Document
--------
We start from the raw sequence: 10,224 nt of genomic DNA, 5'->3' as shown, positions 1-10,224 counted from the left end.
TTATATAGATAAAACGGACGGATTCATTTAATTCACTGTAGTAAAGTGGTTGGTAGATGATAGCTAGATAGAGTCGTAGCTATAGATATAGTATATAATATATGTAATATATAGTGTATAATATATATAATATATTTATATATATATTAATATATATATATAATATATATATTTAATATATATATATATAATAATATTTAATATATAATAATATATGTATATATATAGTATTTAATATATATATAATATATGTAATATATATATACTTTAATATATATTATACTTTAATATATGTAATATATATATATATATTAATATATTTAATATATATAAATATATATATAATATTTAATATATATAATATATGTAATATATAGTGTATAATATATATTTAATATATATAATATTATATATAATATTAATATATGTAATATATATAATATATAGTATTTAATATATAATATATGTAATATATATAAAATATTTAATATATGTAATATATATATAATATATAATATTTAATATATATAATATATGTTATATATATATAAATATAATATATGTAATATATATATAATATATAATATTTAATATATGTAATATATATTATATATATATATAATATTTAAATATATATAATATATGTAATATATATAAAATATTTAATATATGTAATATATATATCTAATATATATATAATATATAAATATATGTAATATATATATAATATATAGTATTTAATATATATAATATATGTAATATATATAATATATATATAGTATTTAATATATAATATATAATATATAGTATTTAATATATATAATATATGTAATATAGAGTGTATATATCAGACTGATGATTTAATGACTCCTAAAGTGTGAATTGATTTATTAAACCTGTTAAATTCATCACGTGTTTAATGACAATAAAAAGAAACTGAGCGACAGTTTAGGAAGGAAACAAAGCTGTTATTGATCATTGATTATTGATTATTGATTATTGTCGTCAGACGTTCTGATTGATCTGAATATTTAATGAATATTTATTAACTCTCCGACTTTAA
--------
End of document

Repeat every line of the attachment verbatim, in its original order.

We start from the raw sequence: 10,224 nt of genomic DNA, 5'->3' as shown, positions 1-10,224 counted from the left end.
TTATATAGATAAAACGGACGGATTCATTTAATTCACTGTAGTAAAGTGGTTGGTAGATGATAGCTAGATAGAGTCGTAGCTATAGATATAGTATATAATATATGTAATATATAGTGTATAATATATATAATATATTTATATATATATTAATATATATATATAATATATATATTTAATATATATATATATAATAATATTTAATATATAATAATATATGTATATATATAGTATTTAATATATATATAATATATGTAATATATATATACTTTAATATATATTATACTTTAATATATGTAATATATATATATATATTAATATATTTAATATATATAAATATATATATAATATTTAATATATATAATATATGTAATATATAGTGTATAATATATATTTAATATATATAATATTATATATAATATTAATATATGTAATATATATAATATATAGTATTTAATATATAATATATGTAATATATATAAAATATTTAATATATGTAATATATATATAATATATAATATTTAATATATATAATATATGTTATATATATATAAATATAATATATGTAATATATATATAATATATAATATTTAATATATGTAATATATATTATATATATATATAATATTTAAATATATATAATATATGTAATATATATAAAATATTTAATATATGTAATATATATATCTAATATATATATAATATATAAATATATGTAATATATATATAATATATAGTATTTAATATATATAATATATGTAATATATATAATATATATATAGTATTTAATATATAATATATAATATATAGTATTTAATATATATAATATATGTAATATAGAGTGTATATATCAGACTGATGATTTAATGACTCCTAAAGTGTGAATTGATTTATTAAACCTGTTAAATTCATCACGTGTTTAATGACAATAAAAAGAAACTGAGCGACAGTTTAGGAAGGAAACAAAGCTGTTATTGATCATTGATTATTGATTATTGATTATTGTCGTCAGACGTTCTGATTGATCTGAATATTTAATGAATATTTATTAACTCTCCGACTTTAA